Acute toxicity is presented in a convenient chart. The chart’s left column, ‘Route of Exposure’ shows the area in which the product can affect your body, e.g. breathing it, eating it, or getting it in your eye or on your skin. A particularly puzzling aspect of this column is the use of LC50 and LD50. What do they mean? LC stands for “Lethal Concentration” and the 50 refers to the fact that half (50%) of the tested animals were killed. LD stands for “Lethal Dose” and the 50 refers to the same as above. Since humans cannot be tested on, groups of animals must be exposed to concentrated levels of the product either in the air or in water. The right-hand column ‘Conclusion/Remark’ simply states the degree of toxicity based on how the lab animals were exposed to the product.

As for chronic effects, Mobil Grease 28 contains ingredients (synthetic base oils and Phenyl-alpha-napthylamine) that have not been deemed significantly harmful based on laboratory studies. Of course that is assuming you are using the product as normally intended.

Section XII: Ecological Information



Up to this point, most MSDS sections have discussed how the product affects you, the end-user. Section XII instead places the focus on the environmental impact a product possesses. For DC4, “Environmental Fate and Distribution,” “Environmental Effects,” and “Fate and Effects in Waste Water Treatment Plants,” are all followed by the statement “Complete information is not yet available.” This may be because not enough studies have been conducted and tests have not been run and analyzed with any certainty. However, if DC4 did lead to adverse effects on ecosystems, Dow Corning would not hesitate to transfer that knowledge to users.

Still, this section has an “Ecotoxicity Classification Criteria” table underneath the aforesaid sub-sections. That way if there are measured levels of toxicity from the product, you can use this table as a basis for comparison. In relation to the previous section, ecotoxicity has LC, but you will notice it also has EC; this stands for “effective concentration” and indicates toxicity as it relates to the environment. The table uses criteria considered low, medium, and high hazard. Directly below each parameter is the numerical value for aquatic and terrestrial levels of ecotoxicity. This table is derived from the American Society for Testing and Materials (ASTM) and their guidelines for “Environmental Toxicology and Risk Assessment.”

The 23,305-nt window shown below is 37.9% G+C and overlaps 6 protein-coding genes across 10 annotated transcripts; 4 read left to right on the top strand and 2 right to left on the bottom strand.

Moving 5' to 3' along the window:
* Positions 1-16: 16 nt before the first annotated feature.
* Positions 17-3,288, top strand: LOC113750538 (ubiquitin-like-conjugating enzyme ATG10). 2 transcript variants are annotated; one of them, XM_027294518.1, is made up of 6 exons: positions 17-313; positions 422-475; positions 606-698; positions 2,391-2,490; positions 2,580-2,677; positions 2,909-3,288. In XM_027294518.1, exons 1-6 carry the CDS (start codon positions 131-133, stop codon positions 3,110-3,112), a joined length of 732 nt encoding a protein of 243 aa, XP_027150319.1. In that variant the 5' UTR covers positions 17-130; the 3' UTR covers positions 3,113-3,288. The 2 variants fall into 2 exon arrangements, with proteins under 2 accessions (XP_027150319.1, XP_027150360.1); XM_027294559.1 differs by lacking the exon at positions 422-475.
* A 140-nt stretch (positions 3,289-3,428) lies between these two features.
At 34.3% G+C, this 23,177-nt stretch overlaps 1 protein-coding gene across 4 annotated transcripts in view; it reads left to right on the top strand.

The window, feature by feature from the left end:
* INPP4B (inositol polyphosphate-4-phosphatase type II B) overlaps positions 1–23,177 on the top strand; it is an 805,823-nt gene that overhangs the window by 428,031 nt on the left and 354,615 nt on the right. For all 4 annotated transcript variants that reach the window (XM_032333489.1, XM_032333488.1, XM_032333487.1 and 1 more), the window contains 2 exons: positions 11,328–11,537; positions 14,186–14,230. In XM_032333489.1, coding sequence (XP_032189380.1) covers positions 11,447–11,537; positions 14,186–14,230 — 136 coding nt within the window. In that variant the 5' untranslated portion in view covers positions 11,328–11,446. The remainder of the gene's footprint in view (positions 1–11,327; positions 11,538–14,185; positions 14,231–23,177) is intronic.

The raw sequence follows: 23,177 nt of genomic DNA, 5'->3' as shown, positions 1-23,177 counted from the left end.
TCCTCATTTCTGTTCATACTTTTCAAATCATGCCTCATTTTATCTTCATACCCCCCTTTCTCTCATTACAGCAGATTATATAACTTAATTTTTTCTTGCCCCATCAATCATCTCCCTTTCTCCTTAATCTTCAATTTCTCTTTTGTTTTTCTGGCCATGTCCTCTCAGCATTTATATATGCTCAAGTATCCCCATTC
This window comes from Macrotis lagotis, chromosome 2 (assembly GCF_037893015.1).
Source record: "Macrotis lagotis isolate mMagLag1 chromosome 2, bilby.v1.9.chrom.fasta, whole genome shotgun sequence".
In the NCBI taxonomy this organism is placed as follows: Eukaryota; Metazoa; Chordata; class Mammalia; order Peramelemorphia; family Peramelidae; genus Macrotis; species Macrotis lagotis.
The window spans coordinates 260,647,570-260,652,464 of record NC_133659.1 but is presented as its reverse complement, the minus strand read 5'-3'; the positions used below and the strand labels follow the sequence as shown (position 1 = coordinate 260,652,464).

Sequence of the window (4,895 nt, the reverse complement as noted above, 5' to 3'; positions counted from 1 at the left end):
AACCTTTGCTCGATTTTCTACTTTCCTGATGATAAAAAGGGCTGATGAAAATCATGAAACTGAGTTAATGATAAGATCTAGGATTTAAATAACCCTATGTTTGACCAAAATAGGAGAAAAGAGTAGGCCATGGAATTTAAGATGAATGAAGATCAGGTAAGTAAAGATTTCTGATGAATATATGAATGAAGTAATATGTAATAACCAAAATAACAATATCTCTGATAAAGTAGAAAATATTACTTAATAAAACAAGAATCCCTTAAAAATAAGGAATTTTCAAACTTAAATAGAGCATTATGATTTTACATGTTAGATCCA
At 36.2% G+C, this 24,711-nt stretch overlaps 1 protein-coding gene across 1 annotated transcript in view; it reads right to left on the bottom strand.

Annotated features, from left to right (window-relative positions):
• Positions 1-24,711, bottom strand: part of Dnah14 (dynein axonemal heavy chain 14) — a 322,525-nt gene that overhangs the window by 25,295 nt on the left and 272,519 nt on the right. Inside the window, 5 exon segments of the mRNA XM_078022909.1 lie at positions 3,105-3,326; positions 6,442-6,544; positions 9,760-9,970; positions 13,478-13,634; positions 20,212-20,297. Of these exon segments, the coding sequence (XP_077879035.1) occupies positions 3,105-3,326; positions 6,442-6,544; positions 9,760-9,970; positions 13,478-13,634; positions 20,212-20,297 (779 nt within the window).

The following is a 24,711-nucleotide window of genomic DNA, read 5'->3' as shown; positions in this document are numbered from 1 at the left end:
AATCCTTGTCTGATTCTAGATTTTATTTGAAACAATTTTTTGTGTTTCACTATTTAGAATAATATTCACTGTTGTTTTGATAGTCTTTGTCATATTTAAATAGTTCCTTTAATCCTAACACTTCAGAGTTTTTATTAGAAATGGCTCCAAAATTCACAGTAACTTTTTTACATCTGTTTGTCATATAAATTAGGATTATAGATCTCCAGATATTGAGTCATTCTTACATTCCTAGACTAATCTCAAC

There you go. The finish line is within reach. Come back for Part Four as we conclude the “Anatomy of a MSDS” blog post series. As always, stay safe out there…

***UPDATE*** Read other parts in the “ANATOMY OF A MSDS” blog post series

Part One – Sections I-IV
Part Two – Sections V-VIII
Part Four – Sections XIII-XVI

Anatomy of a MSDS: Sections V-VIII


Don’t be fooled by package size. The safe handling and storage of a product is in proportion to the health risk it imposes…at least that’s what an MSDS would suggest. Image courtesy of

A material safety data sheet—aka MSDS—comes with certain products that are purchased. In Part One of our “Anatomy of a MSDS” blog post series we defined what a MSDS was and went into detail about the sections typically found within the document’s structure. We used Dow Corning’s DC4 Electrical Insulating Compound for illustrative purposes.

Part One discussed Sections I-IV. As Part Two, this post will delve into Sections V-VIII. Let’s get started.

Section V – Fire Fighting Measures

If a fire should occur—you will usually find the product’s flammability rating in an earlier part of the MSDS—this section explains how to resolve such a situation. The term “flashpoint” refers to the lowest temperature where the vapor of a compound ignites in the air. DC4 has a flashpoint of greater than 572°F (300°C). But since the flashpoint is based on empirical measurements (that may vary according to different testing conditions and equipment) and is not an absolute law of physics, the number is not 100% accurate. Still, it is a highly reliable approximation.

Underneath flashpoint is “Autoignition Temperature,” aka the fire point. While this term may seem like another word for flashpoint it isn’t. The autoignition temperature is the temperature at which a compound continues to burn; it does not require and is thus independent of an ignition source. DC4 ‘s autoignition temperature has not been determined.